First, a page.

It’s always easier to rebuild a home to an ultra low-energy specification than to retrofit a Victorian-era dwelling to the same standard, so when the building in question turned out to be beyond saving, it gave the owners the chance to do just that.
In 2010 Nick Burrett and Orla O’Shea bought a Victorian cottage in Stepaside, Co Dubin with the intention of renovating it a year or so down the line.
“When we bought it, it was in a terrible condition anyway, we knew we had to do work on it,” Nick says. Both the roof and back wall were in danger of collapse.
They planned to renovate the cottage and build a large extension in one go. Architect Hugh Geoghegan’s practice Archi-i was appointed to design the project, with Dublin-based Bourke Builders as contractor.
“The build quality was terrible – it allowed for massive heat losses and rodent infestation,” Hugh says. And the team weren’t long on site when they got a big shock. “We were three weeks into work on site when it became clear that the fabric of the existing dwelling could not be salvaged.”
The existing structure was infected with dry rot and mould, and there was substantial water damage. Pipes had frozen and cracked while Nick and Orla were away, soaking the roof timbers. The level of damage caused by water ingress only become obvious once the builders started pulling apart the old cottage.
They decided to knock the original structure and build a new cottage instead. “There was a lot of on-the-hoof design, it was quite challenging,” says Hugh.
While it provided them with the opportunity to build to Passive House standard, they had more difficulty getting a mortgage than they expected. They put plans for the extension on hold and opted to finance the rebuilding of the cottage out of their own cash reserves.
The site is also on a granite hill, and the team worried they would end up having to excavate a big chunk of granite — potentially another big cost. But they wouldn’t know until the diggers were on site. Pushing the extension back and focusing on the cottage first would help to keep those groundwork costs under control should they arise.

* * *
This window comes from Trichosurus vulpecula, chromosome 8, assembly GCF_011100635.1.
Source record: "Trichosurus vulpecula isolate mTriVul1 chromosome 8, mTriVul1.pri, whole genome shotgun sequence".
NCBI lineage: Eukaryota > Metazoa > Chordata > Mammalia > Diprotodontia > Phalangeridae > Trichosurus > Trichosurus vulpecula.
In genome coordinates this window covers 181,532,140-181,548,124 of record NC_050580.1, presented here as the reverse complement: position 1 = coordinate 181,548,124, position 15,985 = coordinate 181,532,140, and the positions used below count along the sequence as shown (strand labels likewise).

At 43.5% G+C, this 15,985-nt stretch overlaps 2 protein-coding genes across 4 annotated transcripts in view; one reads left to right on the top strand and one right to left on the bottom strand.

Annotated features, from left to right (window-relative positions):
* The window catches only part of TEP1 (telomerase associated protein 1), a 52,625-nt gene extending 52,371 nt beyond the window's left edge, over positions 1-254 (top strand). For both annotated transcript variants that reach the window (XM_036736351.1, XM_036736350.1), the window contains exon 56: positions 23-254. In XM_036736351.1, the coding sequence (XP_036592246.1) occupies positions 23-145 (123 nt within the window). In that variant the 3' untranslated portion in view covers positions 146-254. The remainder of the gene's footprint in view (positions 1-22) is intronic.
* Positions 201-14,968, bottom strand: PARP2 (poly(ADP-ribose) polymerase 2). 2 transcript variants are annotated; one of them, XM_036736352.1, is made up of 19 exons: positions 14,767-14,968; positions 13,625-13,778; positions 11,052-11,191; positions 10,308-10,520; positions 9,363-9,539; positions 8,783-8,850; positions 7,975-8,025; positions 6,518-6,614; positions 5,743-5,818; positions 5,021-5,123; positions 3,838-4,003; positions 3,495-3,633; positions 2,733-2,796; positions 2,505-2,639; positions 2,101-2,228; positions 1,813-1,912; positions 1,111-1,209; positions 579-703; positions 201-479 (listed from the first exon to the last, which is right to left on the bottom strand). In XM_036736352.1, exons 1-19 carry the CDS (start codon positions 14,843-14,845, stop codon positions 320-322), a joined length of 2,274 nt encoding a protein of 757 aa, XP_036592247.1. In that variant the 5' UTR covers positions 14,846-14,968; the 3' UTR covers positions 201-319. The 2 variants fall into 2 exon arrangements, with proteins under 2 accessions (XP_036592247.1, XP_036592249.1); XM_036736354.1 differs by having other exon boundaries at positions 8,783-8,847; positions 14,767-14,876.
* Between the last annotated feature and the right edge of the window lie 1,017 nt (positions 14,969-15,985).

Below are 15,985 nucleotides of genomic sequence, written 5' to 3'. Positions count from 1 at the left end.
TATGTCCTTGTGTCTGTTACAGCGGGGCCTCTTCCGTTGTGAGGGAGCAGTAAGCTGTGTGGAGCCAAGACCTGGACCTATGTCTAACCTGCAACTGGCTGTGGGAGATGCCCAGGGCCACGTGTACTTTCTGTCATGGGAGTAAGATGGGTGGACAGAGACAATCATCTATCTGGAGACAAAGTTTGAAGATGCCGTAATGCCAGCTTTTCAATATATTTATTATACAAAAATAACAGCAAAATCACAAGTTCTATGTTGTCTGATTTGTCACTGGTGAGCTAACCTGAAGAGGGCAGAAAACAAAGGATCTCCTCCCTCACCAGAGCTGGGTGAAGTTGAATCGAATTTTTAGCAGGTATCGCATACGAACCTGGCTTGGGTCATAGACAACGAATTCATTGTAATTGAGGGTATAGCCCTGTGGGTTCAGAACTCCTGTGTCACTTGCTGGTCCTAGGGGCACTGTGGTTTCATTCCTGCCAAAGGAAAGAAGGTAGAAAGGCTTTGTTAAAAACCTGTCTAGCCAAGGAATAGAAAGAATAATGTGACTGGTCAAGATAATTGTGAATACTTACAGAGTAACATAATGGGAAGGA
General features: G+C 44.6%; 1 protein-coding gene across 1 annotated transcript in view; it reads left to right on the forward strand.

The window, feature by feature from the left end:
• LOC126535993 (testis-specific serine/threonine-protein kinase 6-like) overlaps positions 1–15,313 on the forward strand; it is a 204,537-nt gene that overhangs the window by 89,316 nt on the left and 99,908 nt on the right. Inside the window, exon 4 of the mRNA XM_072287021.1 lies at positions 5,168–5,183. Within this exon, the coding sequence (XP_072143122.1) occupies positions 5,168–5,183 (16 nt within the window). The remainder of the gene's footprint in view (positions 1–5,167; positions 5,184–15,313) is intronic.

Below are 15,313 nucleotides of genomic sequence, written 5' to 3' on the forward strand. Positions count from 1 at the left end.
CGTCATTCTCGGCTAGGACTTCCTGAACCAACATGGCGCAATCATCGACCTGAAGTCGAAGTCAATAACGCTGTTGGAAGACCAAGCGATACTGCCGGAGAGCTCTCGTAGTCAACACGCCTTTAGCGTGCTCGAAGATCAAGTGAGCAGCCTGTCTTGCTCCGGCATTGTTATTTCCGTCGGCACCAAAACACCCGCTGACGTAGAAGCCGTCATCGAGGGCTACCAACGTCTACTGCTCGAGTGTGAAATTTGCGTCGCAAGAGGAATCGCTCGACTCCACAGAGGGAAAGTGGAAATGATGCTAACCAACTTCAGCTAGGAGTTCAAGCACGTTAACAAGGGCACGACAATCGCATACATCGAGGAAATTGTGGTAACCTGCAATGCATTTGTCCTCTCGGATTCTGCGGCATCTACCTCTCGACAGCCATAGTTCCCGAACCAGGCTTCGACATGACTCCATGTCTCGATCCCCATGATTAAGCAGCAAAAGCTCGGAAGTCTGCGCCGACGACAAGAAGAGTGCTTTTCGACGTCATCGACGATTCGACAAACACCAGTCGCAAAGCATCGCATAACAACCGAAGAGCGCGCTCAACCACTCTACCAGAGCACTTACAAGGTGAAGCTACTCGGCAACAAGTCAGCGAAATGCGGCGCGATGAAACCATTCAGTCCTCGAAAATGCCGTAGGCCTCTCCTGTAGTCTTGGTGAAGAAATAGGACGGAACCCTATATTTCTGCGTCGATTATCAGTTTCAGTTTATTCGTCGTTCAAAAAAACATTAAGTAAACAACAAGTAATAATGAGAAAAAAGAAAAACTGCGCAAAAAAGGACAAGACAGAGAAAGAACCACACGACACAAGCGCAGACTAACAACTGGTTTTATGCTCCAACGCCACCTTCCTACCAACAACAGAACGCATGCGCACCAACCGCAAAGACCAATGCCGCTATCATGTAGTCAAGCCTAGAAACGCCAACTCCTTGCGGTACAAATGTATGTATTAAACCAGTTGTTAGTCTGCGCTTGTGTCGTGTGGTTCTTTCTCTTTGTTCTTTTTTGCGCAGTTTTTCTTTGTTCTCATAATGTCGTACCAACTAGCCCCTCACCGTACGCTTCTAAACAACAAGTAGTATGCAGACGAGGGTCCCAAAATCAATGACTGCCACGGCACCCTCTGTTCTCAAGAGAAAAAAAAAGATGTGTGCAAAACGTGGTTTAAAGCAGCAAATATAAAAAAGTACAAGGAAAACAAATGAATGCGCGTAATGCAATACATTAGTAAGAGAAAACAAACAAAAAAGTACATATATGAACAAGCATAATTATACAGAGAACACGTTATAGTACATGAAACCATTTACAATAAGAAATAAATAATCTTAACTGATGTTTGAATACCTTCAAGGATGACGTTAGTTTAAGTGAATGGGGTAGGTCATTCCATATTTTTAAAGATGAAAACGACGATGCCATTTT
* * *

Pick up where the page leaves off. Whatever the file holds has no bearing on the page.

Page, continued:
The old cottage was knocked, and work began on its replacement. The walls of the new cottage were built with concrete block, externally insulated with EPS and finished with mineral render.
Bourke Builders have worked on several low-energy and Passive House builds, most notably the Wynberg Park EnerPHit project in 2012 with architect Joseph Little. Writing in Passive House Plus magazine about that project, Little said that it was a learning curve for many people involved, including Bourke Builders, in terms of getting the airtightness right. The builders had started early on the insulation work but needed to pause and undertake some corrective actions to ensure that the first airtightness tests were successful before finishing the job, as any problems that emerged later would be more difficult to fix.
“If it’s not reached at this stage, when the layers of buildups and number of penetrations are relatively few and easily accessed, it never will be,” he said.
A few more tests were necessary before Bourke Builders could proceed to the first fix, but they paid for the additional tests. “Their commitment to getting it right was central to the team’s achievement of EnerPHit certification,” said Little.
On the Stepside house, the airtight layer is provided by plaster on the block walls, and by Pro Clima membranes and tapes in the roof. The final airtightness test, performed by Gavin O Sé of Greenbuild, produced a result of 1.95 air changes per hour. Greenbuild also assessed the house under the Code for Sustainable Homes, and it came in at level four.
There’s no whole-house ventilation system, only standalone extract vents in individual rooms, but the house has been built to take HRV ducting which will be installed when work on the extension begins — though Nick now says he wishes they’d installed it up front.
Ironically, the team ended up finding no solid granite. But Nick thinks that ultimately, not being able to do the whole extension at the same time was a blessing in disguise. “I think if we’d have done it all in one go like we were going to, we’d have had a big problem financing it in the end.”
Since they’ve moved in (2013), Nick and Orla have been impressed with how the house has performed over winter months. “There’s very little temperature drop throughout the night so it’s quite comfortable to just sit around in the early hours of morning, which we have been doing because we have a young baby. Heat retention has been very good.”
“I realised that it’s better to invest the money in insulation and doing it to a high specification, because it saves a fortune in the long run really.”
They’ve only used up about a quarter of their 600 litre oil tank since October, whereas previously they’d have gone through a 1,000 litre tank every six to eight weeks.
“We’ve rebuilt a cottage and have an understanding of the materials used in the construction and their performance,” Nick says. “We have an energy efficient home and a much clearer idea of how to improve things for the construction of the larger extension.”
The extension will be almost four times the size of the cottage, so the energy efficiency goals will be higher there.